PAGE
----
"I am very happy for me, but I'm sorry for him because he deserved this title, too," Nadal said. "He's still No. 1, still the best, still a five-time champion." "I tried everything. But Rafa's a deserving champion," Federer said. "He just played fantastically." Not only were they dueling each other, they were fighting the sky, the moon and the stars. By the end, it was dusk at Centre Court, where the players were engulfed by a roof that hangs over the stands. The fifth set couldn't have lasted more than another game before play would be suspended until today. Did we hear some snippiness from Federer over visibility issues at 9:15 p.m.? "It's rough on me now, to lose the biggest tournament in the world over maybe a bit of light," he said.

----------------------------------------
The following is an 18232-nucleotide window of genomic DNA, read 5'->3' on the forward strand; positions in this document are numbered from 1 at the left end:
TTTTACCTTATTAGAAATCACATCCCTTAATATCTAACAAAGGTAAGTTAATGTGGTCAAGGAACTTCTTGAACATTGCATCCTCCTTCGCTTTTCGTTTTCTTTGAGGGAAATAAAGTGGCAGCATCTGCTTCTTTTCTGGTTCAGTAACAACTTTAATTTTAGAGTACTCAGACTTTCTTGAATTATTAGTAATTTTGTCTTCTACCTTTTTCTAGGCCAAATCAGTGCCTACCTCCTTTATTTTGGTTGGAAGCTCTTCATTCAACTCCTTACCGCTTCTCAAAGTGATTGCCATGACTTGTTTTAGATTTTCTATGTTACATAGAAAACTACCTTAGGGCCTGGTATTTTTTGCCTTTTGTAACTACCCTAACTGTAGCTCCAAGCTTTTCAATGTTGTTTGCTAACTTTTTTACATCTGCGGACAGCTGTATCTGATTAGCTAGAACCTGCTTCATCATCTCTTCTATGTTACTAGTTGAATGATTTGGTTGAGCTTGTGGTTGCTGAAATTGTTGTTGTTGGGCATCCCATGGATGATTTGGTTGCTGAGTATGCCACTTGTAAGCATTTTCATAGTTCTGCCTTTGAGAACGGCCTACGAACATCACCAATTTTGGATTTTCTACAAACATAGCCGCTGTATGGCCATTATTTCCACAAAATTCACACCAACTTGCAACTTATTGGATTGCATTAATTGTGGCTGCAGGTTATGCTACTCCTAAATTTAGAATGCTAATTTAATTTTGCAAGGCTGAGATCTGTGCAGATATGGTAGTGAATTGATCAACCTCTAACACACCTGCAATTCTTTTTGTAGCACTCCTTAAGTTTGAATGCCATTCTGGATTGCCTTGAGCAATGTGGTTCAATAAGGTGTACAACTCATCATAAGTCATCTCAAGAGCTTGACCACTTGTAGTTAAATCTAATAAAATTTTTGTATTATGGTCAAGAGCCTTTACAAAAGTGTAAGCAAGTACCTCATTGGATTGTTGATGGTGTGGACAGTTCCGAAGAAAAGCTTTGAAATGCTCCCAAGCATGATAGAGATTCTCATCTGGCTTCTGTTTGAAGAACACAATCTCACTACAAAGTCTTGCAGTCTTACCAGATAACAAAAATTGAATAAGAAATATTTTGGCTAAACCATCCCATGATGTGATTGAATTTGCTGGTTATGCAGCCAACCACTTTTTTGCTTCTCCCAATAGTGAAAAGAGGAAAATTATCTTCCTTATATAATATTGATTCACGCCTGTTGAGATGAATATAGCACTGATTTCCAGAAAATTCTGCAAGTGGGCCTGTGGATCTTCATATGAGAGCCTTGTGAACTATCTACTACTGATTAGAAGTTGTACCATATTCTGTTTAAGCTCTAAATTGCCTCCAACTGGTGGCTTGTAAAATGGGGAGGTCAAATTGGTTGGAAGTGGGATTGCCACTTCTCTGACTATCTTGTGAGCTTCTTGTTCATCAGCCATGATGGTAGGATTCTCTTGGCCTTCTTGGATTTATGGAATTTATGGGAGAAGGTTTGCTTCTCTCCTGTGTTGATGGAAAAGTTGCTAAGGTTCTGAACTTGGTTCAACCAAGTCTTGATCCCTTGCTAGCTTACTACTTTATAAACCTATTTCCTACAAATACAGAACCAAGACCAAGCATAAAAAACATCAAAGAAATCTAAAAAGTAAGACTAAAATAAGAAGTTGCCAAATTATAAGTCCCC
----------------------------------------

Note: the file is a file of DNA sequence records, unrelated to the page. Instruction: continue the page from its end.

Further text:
He wasn't the only one playing in near-darkness. "In the last game," Nadal said, "I didn't see nothing." But the challenger persevered as the champion expired. That's why we watch sports, of course, to see champs and challengers, and when they finally raise the level of drama high enough to cut through sport's scandals and smut, we tend to stop what we're doing and just gaze.
Even at O'Hare.
Even in Baseball City USA.